Up and down el Rio Blanco

Here we go again — I hope to have even more fun this time and I’m thankful to Mitch Bettis for another chance to be the editor, or as my predecessor wrote, “the caretaker” of the Rio Blanco Herald Times.
I offer a sincere thank you to Jeff Burkhead for the great job he did while at the Herald Times. Jeff will be a hard act to follow, I will not be as prolific a writer as he but I do like to take pictures of our area and most importantly its people. I always carry a camera with me.
I’m excited about this opportunity and the fact that I will be more involved covering the happenings in Rio Blanco County again.
I was born and raised in Meeker and have lived within a 100-mile radius (except for two years of college in Gunnison, before transferring and earning a business degree from Mesa State College in Grand Junction) of it, all of my almost 50 years.
I’m married to my best friend Wendy, who owns and operates Wendll’s Wondrous Things, located downstairs from the paper’s office in the Hugus Building in downtown Meeker. More than a year and a half ago, we opened Cuppa Joe, a coffee shop in the back of Wendll’s. I have really enjoyed playing “barista,” and I hope to still open a couple days a week, it’s a fun way to start my morning.
Between us, we have three grown children and four grandkids. We all have a lot of titles but two of my favorites are Poppy and Pop Bob.
I love Rio Blanco County, its towns, its mountains, its namesake and most of all, its people.
Officially, my first day back was supposed to be this past Monday, so I decided to drive to Rangely for lunch (at Los Tres Portillos) and say hi to some folks last Saturday. When Mitch first bought the paper in 2001, I started driving to Rangely on a weekly basis to sell ads, I accepted the fact it took one hour to get there, no matter how fast I drove, so I decided I would drive the speed limit and enjoy the scenery. I always see something new and this last trip about 15 miles down river, I drove up on a herd of sheep, being trailed to the lower country by Butch Theos.
It brought back childhood memories. My dad, who passed on more than 17 years ago, was a sheepherder for Lee and Chester Watson in Rio Blanco and Moffat counties for more than 30 years. Growing up, my brothers and I always helped trail sheep in the spring and fall.
The memories made me smile and think of my dad. One of my fondest memories is when my dad told me that whenever he made eye contact with someone he tried to make them smile.
“You might give them the only smile they get that day and it doesn’t cost you anything,” my dad told me.
I practice it everyday, adults are pretty easy, one usually only needs to smile. Little kids can be tough though, making faces or playing peek-a-boo usually works but I have other tricks too.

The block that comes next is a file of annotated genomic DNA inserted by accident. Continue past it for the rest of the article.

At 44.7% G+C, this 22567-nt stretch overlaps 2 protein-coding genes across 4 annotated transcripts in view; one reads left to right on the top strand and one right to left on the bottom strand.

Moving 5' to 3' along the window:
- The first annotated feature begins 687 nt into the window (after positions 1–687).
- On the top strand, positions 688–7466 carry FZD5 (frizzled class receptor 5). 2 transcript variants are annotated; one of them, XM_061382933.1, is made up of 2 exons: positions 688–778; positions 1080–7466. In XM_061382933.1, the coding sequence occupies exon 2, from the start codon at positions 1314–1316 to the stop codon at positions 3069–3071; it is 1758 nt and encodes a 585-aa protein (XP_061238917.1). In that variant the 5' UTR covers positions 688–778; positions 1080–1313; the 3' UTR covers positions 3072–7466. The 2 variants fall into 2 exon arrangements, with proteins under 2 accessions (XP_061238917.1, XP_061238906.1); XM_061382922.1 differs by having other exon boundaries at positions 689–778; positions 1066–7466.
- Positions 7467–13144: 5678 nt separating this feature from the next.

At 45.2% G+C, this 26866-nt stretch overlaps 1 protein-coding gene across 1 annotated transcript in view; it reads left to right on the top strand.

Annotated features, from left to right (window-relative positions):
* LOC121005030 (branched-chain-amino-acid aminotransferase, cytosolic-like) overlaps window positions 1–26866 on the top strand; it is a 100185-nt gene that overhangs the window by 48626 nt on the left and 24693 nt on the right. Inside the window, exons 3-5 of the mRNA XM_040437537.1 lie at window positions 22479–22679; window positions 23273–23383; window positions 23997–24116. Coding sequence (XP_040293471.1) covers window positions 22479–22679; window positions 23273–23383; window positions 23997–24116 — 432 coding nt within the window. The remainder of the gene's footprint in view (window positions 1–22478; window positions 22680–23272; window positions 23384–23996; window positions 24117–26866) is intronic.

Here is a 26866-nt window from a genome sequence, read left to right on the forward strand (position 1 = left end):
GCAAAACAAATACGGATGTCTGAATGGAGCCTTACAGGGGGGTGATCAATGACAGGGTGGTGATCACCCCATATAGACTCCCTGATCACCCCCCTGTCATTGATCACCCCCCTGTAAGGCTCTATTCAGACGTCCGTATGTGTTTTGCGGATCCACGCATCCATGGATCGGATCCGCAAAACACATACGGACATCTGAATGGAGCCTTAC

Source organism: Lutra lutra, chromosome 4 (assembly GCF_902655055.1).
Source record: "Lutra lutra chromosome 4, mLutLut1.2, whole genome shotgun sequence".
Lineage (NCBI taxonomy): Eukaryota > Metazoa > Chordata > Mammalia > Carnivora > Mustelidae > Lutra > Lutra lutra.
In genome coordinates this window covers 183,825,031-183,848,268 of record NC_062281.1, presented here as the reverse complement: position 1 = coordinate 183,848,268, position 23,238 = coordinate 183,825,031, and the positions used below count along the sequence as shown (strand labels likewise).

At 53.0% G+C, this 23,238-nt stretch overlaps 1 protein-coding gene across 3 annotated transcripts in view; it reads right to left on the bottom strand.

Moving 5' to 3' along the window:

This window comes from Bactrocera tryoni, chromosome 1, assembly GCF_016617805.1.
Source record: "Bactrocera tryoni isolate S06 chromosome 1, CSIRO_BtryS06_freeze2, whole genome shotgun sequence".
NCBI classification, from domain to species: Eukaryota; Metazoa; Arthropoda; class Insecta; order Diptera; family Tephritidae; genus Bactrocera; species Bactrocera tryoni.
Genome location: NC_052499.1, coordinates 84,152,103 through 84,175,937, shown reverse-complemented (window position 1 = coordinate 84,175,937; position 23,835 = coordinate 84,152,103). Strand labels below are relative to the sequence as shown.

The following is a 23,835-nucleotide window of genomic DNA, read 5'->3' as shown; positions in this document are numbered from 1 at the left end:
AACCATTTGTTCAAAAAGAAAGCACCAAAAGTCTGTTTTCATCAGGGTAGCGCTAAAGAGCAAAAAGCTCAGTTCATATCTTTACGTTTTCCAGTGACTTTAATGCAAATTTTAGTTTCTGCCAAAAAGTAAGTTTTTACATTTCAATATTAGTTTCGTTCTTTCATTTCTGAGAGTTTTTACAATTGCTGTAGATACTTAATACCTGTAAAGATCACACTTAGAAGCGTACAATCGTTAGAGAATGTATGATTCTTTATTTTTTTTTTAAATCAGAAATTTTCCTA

The Herald Times is the second oldest weekly newspaper in the state of Colorado, as the Steamboat Pilot published its first edition a couple of weeks before the Meeker Herald in fall of 1885. The Herald Times has been printed weekly for more than 125 years, made possible by the staff (team), which has included folks like Tonya Morris and Deb Pettijohn for several years.
When I recently asked Tonya how she felt about the changes at the paper, she responded quite quickly:
“Deb and I are excited we don’t have to train a new editor (little does she know), we counted the other day and we have worked here through five publishers and nine editors, including you twice now.”
The publishers were: Sureva Trowler, Mike and Lisa Cook, Glenn and Donna Troester, Kerry Murdock and Mitch Bettis, all but Murdock were editors along with Steve Anderson, Lois Wymore, Burkhead and myself twice.
Tonya, if you are unaware, is the “layout” person. Tonya builds the ads and puts the paper together before sending it over the Web to the printer. Deb is our office manager, a stickler for details and she is also a great reference. When talking about previous publishers and editors, she stepped out of my office and returned a moment later with an original copy of the April 23, 1992 edition of the Meeker Herald, which had photos of previous publishers, all with the last name of Lyttle or Cook before Sureva Towler bought the paper that year.
“I just save some of these issues,” Deb replied when asked where she got the paper.
One of Deb’s many duties includes the legals and classified section. Niki Turner and her daughter Caitlin Walker (who is with child), are also key team players. Niki writes for the paper and is also our chief proofreader. Caitlin is in charge of customer service and billing. Columnist Dolly Viscardi has also been with us for several years.
I’m very thankful to Mitch for his confidence in me, asking me to step back in and I wish Jeff the best in his new position.
I look forward to seeing everyone, up and down el Rio Blanco.